After a few years of laughing at those who cellared beer I’ve started to do it myself. And it’s all the fault of that barleywine from Sail & Anchor.
I had been cellaring beers without meaning to for a while now. How does one do that accidentally? Simple, you buy more beer than you can drink. And over time the stockpile grows and beers you bought six months ago are still there. Cellaring by default, if you will.
But I was never doing it seriously. I wanted to drink all that stuff, I just never had the time (or, given the amount of alcohol that would entail, the total disregard for the health impacts upon my body).
Sure, I put one or two things aside for later, but I never really understood why. Like last year’s Coopers Extra Vintage. I frigging loved that beer when it came out. But I bought some more with the express purpose of not drinking it. Which still makes no sense to me. That beer tasted so great fresh that it inspired me to make a homebrew clone (which tasted like shit, by the way).In the last week I think what used to be a few beers sorta kinda being put away has now become a cellar. A cellar in which that Sail & Anchor’s Changing Tides barleywine features.
This was a beer they brewed for the Christmas just gone and I think they may have overestimated the market and made waaaayyy more than they could sell. So since Christmas it’s been steadily coming down from what was a $20-something starting price.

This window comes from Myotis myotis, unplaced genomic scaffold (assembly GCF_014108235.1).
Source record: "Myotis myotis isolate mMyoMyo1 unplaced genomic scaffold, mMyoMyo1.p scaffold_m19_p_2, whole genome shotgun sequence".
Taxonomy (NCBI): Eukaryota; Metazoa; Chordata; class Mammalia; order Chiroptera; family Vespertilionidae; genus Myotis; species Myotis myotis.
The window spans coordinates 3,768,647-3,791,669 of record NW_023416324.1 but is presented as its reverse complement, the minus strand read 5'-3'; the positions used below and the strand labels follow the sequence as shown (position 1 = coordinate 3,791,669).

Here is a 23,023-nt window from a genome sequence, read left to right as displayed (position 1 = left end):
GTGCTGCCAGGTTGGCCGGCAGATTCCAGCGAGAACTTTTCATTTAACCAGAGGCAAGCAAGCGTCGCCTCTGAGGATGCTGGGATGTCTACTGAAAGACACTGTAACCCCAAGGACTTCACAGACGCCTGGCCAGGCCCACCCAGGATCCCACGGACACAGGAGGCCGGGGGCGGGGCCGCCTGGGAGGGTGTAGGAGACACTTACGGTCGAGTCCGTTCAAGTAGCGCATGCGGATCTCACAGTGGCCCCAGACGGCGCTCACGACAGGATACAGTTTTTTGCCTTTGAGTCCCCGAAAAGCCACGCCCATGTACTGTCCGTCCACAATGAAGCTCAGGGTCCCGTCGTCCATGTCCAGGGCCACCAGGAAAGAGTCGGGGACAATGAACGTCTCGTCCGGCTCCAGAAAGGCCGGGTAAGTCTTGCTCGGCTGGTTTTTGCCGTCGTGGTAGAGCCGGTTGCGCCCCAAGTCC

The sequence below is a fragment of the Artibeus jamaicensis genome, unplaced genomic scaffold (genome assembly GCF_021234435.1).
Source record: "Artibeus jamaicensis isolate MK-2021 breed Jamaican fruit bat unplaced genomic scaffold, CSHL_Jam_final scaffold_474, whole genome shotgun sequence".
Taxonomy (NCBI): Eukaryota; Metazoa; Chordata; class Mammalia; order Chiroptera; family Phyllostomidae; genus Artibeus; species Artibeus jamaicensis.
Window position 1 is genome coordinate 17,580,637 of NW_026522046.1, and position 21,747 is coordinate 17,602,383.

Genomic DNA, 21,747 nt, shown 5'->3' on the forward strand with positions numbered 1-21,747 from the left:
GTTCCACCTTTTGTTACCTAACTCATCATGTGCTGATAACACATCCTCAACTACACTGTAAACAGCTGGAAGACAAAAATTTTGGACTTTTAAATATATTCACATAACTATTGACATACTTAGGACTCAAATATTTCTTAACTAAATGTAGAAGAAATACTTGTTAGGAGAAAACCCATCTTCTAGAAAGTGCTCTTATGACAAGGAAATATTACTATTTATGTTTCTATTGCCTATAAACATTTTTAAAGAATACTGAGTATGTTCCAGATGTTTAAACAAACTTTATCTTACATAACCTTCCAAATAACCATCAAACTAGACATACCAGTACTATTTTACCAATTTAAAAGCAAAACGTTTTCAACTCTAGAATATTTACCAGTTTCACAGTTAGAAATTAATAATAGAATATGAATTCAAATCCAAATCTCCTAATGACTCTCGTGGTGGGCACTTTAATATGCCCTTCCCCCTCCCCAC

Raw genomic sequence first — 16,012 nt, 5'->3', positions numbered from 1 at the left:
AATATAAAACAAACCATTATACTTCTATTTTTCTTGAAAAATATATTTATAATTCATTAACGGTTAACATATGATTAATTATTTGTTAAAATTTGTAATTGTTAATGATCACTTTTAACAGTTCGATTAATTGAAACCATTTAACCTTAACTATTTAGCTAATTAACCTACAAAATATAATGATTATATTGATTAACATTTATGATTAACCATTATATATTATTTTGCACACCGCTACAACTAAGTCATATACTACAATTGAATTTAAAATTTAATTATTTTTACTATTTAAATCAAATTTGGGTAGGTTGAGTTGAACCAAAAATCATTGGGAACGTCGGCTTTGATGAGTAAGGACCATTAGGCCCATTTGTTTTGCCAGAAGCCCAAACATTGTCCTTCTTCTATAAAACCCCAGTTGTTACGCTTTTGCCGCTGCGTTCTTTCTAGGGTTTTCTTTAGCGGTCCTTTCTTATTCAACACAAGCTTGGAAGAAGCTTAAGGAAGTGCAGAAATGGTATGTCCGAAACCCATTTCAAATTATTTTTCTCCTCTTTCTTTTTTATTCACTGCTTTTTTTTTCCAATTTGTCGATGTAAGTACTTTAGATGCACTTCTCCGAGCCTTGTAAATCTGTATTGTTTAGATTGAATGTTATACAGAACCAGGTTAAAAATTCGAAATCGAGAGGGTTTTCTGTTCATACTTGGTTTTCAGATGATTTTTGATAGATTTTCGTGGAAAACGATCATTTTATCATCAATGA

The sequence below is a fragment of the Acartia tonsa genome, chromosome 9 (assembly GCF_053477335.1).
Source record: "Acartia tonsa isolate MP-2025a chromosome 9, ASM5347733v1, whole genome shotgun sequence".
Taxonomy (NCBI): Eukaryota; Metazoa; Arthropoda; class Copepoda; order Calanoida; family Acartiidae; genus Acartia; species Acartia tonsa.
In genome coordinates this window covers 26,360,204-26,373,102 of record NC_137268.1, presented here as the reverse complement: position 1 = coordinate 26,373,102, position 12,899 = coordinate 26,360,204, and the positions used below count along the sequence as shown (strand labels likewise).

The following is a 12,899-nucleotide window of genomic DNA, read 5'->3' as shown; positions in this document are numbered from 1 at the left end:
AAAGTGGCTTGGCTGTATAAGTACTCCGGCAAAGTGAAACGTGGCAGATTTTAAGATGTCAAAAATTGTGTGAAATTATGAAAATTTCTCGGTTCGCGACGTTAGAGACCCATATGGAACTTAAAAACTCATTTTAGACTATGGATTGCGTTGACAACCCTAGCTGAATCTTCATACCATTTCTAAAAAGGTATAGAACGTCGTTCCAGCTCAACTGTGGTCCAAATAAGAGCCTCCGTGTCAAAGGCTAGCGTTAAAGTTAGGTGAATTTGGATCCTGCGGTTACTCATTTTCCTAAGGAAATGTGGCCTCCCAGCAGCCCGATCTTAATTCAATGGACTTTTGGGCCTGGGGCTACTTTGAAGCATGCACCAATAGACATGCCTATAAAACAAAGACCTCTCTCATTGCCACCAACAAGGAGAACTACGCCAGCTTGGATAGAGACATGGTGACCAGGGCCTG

Last week I spotted it on special at my local Dan Murphy’s for $7.90. So I bought two bottles to supplement the one I just happened to have at home. Then, I heard the price fell even more – to just $5.90, so I stopped into Dan’s on the way home from work yesterday and bought a few more bottles.
Now, that’s cheap for a barleywine, but let me really put this into perspective for you. At $5.90 that bottle of 11 per cent barleywine is priced just 41 cents more than a longneck of VB. Forty-one frigging cents!! Is your mind blown yet?
Here’s something else – that barleywine is actually 16 cents cheaper than a longneck of Coopers Pale. An 11 per cent beer is cheaper than a beer with about a third the alcohol content. Kaboom! (that was the sound of your mind being blown, okay?).
Really you’d have to be frigging stupid to say, ‘‘nah, I’m not buying any of those’’.
Categories: aged beer